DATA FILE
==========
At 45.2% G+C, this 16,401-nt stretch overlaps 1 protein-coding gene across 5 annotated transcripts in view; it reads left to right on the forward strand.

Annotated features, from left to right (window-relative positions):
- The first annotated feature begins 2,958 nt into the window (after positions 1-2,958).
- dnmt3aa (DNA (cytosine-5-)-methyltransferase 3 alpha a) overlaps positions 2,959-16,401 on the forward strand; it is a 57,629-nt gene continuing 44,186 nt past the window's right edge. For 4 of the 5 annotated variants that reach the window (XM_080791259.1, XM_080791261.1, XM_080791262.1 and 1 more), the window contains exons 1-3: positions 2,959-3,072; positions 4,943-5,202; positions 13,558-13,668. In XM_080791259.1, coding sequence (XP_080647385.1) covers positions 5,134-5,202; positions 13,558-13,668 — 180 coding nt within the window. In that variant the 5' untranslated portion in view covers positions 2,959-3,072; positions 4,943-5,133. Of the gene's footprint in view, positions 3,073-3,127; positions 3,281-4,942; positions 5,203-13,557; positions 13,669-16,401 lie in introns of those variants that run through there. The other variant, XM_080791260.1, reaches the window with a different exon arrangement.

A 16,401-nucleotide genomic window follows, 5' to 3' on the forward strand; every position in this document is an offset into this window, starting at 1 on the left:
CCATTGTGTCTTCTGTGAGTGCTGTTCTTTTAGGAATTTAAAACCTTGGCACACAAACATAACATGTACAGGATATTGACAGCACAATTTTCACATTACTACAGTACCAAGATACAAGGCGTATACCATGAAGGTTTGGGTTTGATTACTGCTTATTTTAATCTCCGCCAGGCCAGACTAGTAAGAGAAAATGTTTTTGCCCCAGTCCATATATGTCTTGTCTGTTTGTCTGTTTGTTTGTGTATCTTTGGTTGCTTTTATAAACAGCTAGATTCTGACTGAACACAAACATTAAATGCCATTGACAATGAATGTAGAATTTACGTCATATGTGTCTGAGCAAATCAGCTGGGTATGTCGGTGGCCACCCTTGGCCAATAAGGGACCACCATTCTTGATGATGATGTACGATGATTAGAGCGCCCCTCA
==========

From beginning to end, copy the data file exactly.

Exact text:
At 45.2% G+C, this 16,401-nt stretch overlaps 1 protein-coding gene across 5 annotated transcripts in view; it reads left to right on the forward strand.

Annotated features, from left to right (window-relative positions):
- The first annotated feature begins 2,958 nt into the window (after positions 1-2,958).
- dnmt3aa (DNA (cytosine-5-)-methyltransferase 3 alpha a) overlaps positions 2,959-16,401 on the forward strand; it is a 57,629-nt gene continuing 44,186 nt past the window's right edge. For 4 of the 5 annotated variants that reach the window (XM_080791259.1, XM_080791261.1, XM_080791262.1 and 1 more), the window contains exons 1-3: positions 2,959-3,072; positions 4,943-5,202; positions 13,558-13,668. In XM_080791259.1, coding sequence (XP_080647385.1) covers positions 5,134-5,202; positions 13,558-13,668 — 180 coding nt within the window. In that variant the 5' untranslated portion in view covers positions 2,959-3,072; positions 4,943-5,133. Of the gene's footprint in view, positions 3,073-3,127; positions 3,281-4,942; positions 5,203-13,557; positions 13,669-16,401 lie in introns of those variants that run through there. The other variant, XM_080791260.1, reaches the window with a different exon arrangement.

A 16,401-nucleotide genomic window follows, 5' to 3' on the forward strand; every position in this document is an offset into this window, starting at 1 on the left:
CCATTGTGTCTTCTGTGAGTGCTGTTCTTTTAGGAATTTAAAACCTTGGCACACAAACATAACATGTACAGGATATTGACAGCACAATTTTCACATTACTACAGTACCAAGATACAAGGCGTATACCATGAAGGTTTGGGTTTGATTACTGCTTATTTTAATCTCCGCCAGGCCAGACTAGTAAGAGAAAATGTTTTTGCCCCAGTCCATATATGTCTTGTCTGTTTGTCTGTTTGTTTGTGTATCTTTGGTTGCTTTTATAAACAGCTAGATTCTGACTGAACACAAACATTAAATGCCATTGACAATGAATGTAGAATTTACGTCATATGTGTCTGAGCAAATCAGCTGGGTATGTCGGTGGCCACCCTTGGCCAATAAGGGACCACCATTCTTGATGATGATGTACGATGATTAGAGCGCCCCTCA